The Mortal (Relay) Coil
Last time, I mentioned that there are still some applications where a relay might make more sense than a solid state switching element. Granted, relays aren't (and shouldn't be) as ubiquitous as they once were, but there are still a few reasons you might need to put a relay in a modern circuit.
- Consolidation: The Foundation for IT Business Transformation
- Build a Business Case: Developing Custom Apps
- Research: Federal Government Cloud Computing Survey
- SaaS 2011: Adoption Soars, Yet Deployment Concerns Linger
- Are You Really Ready for a Software Audit?
- Want Information Fast or Want it Right? Learn How to Have Both
A basic relay has two major parts: a coil and a set of contacts. When you energize the coil, the magic of magnetism makes the contacts go from their normal position to an alternate position. Some relays will have normally open or normally closed contacts. Others will have one set for each. Like a switch, you can have multiple poles of contacts and you often hear about a relay's "form" when talking about the contact arrangement.
Given the paragraph above, it would seem that using relays is a piece of cake, right? Energize the coil somehow and wire the contacts like you would a mechanical switch. Great theory, but the apparent ease of use of relays, in my opinion, is one of the things that has contributed to relays getting a bad name for being unreliable.
The relay coil is an inductor, and driving it from a microcontroller has certain considerations. Those are well known, for the most part, and not what causes the problem. The problem is in the switch contacts. You can buy relays with different types of contact material and each one is made to switch different kinds of circuits. I am always surprised how many people just assume any relay will switch anything. For the most part, though, any relay will switch almost anything for awhile. As long as the contacts can handle the voltage and the current, the real cost will be in long-term reliability and degraded performance.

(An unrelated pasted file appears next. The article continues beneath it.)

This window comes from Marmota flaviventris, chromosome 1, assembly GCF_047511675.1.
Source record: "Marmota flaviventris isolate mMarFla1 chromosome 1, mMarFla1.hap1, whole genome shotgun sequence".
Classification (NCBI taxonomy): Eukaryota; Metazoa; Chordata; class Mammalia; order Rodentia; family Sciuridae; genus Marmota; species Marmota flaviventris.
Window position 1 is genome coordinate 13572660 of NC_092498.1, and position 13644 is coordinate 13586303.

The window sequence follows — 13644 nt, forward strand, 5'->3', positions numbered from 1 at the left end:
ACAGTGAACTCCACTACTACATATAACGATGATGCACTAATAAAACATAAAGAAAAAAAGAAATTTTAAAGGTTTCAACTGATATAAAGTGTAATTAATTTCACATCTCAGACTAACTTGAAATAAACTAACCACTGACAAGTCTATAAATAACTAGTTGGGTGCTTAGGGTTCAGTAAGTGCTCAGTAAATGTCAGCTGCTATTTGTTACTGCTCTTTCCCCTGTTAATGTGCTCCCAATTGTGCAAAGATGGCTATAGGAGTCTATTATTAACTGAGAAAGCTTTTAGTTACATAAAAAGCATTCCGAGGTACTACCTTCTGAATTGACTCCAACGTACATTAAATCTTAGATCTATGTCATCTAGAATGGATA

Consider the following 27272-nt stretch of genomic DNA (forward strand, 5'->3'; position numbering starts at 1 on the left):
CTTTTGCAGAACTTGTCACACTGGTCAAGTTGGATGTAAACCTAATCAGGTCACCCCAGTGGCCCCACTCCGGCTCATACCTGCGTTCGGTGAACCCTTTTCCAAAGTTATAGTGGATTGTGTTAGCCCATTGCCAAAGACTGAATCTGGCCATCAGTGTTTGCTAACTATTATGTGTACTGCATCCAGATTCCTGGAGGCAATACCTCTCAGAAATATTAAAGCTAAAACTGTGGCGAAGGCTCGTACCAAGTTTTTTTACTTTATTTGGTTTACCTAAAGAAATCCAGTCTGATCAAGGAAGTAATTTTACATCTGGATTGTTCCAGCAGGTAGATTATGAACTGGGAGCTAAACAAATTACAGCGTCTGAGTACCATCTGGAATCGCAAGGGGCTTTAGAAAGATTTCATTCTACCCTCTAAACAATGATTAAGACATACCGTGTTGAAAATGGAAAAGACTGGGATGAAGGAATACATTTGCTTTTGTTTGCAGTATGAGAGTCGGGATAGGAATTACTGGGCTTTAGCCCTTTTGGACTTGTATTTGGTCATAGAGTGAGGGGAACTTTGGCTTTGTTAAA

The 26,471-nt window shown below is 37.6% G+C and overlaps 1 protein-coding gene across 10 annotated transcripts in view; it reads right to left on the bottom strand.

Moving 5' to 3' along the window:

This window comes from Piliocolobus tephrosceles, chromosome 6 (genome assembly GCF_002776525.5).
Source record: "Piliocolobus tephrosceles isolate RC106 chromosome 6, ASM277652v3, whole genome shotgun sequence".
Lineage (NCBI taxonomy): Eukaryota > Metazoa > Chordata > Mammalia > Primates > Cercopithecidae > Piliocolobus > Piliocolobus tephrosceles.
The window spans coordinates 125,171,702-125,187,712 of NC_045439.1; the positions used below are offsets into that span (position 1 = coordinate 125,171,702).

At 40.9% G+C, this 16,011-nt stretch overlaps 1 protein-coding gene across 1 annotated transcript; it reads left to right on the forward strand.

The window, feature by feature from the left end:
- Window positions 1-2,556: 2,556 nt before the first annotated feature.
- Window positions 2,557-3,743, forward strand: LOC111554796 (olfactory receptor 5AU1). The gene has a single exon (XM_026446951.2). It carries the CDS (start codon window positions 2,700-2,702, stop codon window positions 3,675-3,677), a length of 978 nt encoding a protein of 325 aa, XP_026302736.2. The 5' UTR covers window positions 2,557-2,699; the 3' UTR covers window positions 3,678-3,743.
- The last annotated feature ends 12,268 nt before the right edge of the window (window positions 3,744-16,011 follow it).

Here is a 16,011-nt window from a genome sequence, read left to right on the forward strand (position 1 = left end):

Driving the coil is not a big deal, although since a coil is just a length of wire, you will only find a few you could directly drive from a microcontroller. Even if you can, I don't like to subject my I/O ports to that much stress, so I almost always use a circuit like the one seen below. The L1 component represents a relay coil (for a Teledyne 412-12 relay).
The diode in the circuit is very important. If you look at it, it appears to be "backwards"—that is, current shouldn't flow through the diode. Normally, that's true. The problem is the relay coil is an inductor. One of the properties of an inductor is that it generates an opposing voltage when it sees a change in voltage and the amount of voltage it generates is mostly determined by the rate of change.
I once again used CircuitLab to model what would happen if you omitted the diode. As you can see in the plot below, the peak voltage applied to the transistor can exceed 150V! This is probably a little pessimistic since CircuitLab generates impossibly steep square waves on the input. However, since the transistor has a rated Vceo of 40V, even if that estimate is off by half, the transistor will lead a short brutal life. On the other hand, the same circuit modeled in Spice with a 1 nanosecond rise and fall time showed a 7,000 volt spike! So maybe CircuitLab is actually optimistic. Either way, that transistor is going to blow.
The addition of D1 clamps the voltage to just a little higher than V2 (you can see the effect in the plot below). This is a very common design. So much so that you can actually buy your relays with this diode built into them, if you like.
That leaves one other piece of the puzzle: the contacts. Some relays are made to switch dry, for example. That means the contacts are optimized to switch with no current flowing through them. Others are made to switch high currents.
The reason this is important is that life isn't as neat and clean as our schematic diagrams. Conceptually, the contacts don't touch and then they do. Case closed. But the reality is different. As the contacts get close to each other, they eventually will draw a little spark between them as the electricity charges the capacitor temporarily formed by the contacts and the air (or other gas) between them.
The spark is a good thing and a bad thing. Over time, contacts will oxidize (rust) and the resistance of the contacts will go up. A little spark (or arc) can clean that film off, resulting in lower contact resistance. However, it can also pit the contact, literally disintegrating the metal. When the contact's surface area is impaired, resistance will go up and eventually the contact will fail.
Next time, I will talk more about selecting relay contacts before we get back to some more 21st century technologies.